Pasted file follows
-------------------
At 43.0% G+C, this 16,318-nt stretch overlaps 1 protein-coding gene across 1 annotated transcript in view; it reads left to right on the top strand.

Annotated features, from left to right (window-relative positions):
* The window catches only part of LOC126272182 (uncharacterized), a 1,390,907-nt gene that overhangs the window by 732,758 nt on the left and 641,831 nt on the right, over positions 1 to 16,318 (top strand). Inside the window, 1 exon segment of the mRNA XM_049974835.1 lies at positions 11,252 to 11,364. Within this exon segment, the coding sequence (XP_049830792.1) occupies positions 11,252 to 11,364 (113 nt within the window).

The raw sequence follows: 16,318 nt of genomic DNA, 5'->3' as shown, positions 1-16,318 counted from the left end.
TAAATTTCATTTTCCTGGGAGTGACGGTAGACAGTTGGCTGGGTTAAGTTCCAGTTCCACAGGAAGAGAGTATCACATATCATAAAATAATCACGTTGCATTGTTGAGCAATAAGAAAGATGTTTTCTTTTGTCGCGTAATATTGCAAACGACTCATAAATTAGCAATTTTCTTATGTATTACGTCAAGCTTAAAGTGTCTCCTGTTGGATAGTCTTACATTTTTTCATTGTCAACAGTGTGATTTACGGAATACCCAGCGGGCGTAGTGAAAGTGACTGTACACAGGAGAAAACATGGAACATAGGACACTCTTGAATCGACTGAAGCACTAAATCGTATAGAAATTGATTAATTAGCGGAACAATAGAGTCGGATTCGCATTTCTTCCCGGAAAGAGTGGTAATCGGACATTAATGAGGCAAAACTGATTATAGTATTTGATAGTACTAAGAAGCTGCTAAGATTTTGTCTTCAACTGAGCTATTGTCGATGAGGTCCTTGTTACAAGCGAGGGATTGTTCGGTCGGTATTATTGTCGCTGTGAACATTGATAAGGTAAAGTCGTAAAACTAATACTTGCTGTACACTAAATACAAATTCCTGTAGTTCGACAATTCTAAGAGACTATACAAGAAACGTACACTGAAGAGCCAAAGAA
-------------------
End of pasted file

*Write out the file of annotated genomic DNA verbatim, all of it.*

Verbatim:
At 43.0% G+C, this 16,318-nt stretch overlaps 1 protein-coding gene across 1 annotated transcript in view; it reads left to right on the top strand.

Annotated features, from left to right (window-relative positions):
* The window catches only part of LOC126272182 (uncharacterized), a 1,390,907-nt gene that overhangs the window by 732,758 nt on the left and 641,831 nt on the right, over positions 1 to 16,318 (top strand). Inside the window, 1 exon segment of the mRNA XM_049974835.1 lies at positions 11,252 to 11,364. Within this exon segment, the coding sequence (XP_049830792.1) occupies positions 11,252 to 11,364 (113 nt within the window).

The raw sequence follows: 16,318 nt of genomic DNA, 5'->3' as shown, positions 1-16,318 counted from the left end.
TAAATTTCATTTTCCTGGGAGTGACGGTAGACAGTTGGCTGGGTTAAGTTCCAGTTCCACAGGAAGAGAGTATCACATATCATAAAATAATCACGTTGCATTGTTGAGCAATAAGAAAGATGTTTTCTTTTGTCGCGTAATATTGCAAACGACTCATAAATTAGCAATTTTCTTATGTATTACGTCAAGCTTAAAGTGTCTCCTGTTGGATAGTCTTACATTTTTTCATTGTCAACAGTGTGATTTACGGAATACCCAGCGGGCGTAGTGAAAGTGACTGTACACAGGAGAAAACATGGAACATAGGACACTCTTGAATCGACTGAAGCACTAAATCGTATAGAAATTGATTAATTAGCGGAACAATAGAGTCGGATTCGCATTTCTTCCCGGAAAGAGTGGTAATCGGACATTAATGAGGCAAAACTGATTATAGTATTTGATAGTACTAAGAAGCTGCTAAGATTTTGTCTTCAACTGAGCTATTGTCGATGAGGTCCTTGTTACAAGCGAGGGATTGTTCGGTCGGTATTATTGTCGCTGTGAACATTGATAAGGTAAAGTCGTAAAACTAATACTTGCTGTACACTAAATACAAATTCCTGTAGTTCGACAATTCTAAGAGACTATACAAGAAACGTACACTGAAGAGCCAAAGAA